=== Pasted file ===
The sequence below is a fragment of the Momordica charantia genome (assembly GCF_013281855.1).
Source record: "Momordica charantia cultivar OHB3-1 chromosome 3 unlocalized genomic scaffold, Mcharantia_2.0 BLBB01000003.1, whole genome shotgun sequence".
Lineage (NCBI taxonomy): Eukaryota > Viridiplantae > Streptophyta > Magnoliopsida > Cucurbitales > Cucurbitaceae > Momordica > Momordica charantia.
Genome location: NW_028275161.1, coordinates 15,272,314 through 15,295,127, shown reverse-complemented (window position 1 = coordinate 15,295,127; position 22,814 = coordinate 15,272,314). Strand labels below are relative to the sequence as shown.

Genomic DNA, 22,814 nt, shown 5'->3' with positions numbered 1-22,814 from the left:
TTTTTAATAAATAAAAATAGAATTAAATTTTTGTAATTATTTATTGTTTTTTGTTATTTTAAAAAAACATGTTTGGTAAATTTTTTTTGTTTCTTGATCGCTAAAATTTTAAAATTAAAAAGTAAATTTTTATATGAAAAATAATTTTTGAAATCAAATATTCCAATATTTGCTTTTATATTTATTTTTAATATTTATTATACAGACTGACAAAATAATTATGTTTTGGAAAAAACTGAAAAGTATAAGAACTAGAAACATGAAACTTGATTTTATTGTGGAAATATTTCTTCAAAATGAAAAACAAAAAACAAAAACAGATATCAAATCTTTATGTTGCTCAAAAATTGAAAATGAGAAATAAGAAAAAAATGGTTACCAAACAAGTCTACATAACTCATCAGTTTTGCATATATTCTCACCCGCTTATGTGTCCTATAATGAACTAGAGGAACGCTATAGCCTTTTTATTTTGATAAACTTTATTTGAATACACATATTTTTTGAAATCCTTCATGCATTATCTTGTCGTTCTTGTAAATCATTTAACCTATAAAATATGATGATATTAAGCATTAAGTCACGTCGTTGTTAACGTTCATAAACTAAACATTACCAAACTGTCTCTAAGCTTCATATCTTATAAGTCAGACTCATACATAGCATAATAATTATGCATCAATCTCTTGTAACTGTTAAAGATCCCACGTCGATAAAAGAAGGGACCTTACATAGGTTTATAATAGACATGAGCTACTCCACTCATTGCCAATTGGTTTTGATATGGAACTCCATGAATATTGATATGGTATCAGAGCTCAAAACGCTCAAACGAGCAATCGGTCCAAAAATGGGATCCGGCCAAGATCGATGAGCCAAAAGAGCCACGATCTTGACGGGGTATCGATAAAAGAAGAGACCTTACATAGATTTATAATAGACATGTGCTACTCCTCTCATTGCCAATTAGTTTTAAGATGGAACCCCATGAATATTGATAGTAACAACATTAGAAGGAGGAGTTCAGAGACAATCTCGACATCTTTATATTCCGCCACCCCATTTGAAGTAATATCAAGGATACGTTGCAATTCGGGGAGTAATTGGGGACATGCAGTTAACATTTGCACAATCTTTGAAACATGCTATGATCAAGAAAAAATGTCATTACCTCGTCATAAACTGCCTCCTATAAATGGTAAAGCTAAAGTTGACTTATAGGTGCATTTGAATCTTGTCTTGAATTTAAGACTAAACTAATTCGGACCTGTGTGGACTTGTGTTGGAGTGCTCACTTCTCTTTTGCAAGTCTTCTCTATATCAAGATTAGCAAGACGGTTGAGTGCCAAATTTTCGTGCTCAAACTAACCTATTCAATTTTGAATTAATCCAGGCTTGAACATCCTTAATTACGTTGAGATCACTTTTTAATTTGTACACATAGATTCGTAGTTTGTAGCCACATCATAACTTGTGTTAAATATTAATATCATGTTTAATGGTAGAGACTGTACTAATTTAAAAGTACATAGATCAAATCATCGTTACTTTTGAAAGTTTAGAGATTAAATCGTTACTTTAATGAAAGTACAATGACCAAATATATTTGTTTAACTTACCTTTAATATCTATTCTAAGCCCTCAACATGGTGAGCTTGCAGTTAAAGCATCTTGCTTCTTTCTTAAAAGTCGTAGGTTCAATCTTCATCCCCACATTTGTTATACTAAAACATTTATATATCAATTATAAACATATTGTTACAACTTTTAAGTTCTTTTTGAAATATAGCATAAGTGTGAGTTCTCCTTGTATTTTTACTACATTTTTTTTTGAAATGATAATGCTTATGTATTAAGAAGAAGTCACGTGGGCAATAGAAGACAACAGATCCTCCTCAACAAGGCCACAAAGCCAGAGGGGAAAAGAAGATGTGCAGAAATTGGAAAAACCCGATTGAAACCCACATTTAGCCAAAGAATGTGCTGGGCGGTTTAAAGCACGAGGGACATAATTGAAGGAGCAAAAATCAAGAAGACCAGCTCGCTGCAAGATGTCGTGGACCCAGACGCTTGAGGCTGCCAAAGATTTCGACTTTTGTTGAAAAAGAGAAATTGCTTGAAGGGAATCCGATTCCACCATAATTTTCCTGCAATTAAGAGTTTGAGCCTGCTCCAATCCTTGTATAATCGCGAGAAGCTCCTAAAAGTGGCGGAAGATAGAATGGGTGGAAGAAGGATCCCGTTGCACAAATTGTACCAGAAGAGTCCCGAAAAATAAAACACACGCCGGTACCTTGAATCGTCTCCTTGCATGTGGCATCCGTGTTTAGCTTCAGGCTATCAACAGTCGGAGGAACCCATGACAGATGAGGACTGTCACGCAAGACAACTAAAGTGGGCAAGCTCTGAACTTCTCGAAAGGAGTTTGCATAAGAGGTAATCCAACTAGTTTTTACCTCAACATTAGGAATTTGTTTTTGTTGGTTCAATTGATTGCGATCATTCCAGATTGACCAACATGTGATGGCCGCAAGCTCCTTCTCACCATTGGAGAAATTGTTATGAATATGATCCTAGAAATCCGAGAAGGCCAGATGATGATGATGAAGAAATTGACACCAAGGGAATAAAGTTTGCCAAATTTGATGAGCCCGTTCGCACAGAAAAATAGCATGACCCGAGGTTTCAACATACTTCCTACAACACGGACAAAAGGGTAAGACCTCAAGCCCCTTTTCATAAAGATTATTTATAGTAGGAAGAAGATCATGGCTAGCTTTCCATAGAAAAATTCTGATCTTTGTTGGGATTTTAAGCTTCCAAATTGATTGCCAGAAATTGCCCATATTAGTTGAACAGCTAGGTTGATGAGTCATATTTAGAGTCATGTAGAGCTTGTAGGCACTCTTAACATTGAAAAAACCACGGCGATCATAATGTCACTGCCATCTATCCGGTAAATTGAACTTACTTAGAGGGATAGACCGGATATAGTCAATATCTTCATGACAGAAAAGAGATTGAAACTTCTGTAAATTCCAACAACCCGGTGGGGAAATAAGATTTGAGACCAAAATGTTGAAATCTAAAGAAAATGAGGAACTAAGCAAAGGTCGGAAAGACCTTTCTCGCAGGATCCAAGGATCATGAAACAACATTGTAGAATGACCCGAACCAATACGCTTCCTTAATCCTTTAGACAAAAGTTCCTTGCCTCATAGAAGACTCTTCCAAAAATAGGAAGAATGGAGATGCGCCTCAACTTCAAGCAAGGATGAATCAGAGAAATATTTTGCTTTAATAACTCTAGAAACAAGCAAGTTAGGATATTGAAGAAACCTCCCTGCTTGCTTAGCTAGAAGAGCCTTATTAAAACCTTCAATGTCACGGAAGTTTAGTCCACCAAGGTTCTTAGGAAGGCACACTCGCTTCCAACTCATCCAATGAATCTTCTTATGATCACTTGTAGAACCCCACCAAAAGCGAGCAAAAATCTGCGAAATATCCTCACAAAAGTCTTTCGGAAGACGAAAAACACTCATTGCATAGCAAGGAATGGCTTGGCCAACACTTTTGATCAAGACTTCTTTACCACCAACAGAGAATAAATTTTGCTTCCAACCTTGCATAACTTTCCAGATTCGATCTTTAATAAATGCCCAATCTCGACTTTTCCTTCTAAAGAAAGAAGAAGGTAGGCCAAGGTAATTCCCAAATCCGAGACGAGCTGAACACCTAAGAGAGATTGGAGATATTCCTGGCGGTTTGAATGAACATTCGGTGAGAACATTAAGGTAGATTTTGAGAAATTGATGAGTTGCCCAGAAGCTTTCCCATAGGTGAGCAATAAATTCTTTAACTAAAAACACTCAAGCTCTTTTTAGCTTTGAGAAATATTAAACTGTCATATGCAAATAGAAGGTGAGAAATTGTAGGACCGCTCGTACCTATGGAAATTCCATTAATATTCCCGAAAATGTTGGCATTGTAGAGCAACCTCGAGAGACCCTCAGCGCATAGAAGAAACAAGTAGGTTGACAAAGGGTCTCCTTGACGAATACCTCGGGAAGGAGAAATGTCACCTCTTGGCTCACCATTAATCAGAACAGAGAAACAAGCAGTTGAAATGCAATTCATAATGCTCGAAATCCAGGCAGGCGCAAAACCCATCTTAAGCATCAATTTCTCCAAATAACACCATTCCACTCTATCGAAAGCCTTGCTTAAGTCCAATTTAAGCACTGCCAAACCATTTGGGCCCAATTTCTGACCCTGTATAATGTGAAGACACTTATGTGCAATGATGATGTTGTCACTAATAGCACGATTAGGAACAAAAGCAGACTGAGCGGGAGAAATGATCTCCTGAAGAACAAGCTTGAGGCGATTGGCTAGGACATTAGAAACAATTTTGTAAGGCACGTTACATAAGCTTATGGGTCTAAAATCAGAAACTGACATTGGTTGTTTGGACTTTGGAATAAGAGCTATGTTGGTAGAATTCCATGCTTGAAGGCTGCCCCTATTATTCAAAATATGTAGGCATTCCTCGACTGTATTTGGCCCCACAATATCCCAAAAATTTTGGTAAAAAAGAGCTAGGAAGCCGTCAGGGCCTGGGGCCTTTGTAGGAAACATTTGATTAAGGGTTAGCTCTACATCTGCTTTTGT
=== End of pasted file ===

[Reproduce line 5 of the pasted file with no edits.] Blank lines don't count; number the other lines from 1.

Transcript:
Genomic DNA, 22,814 nt, shown 5'->3' with positions numbered 1-22,814 from the left: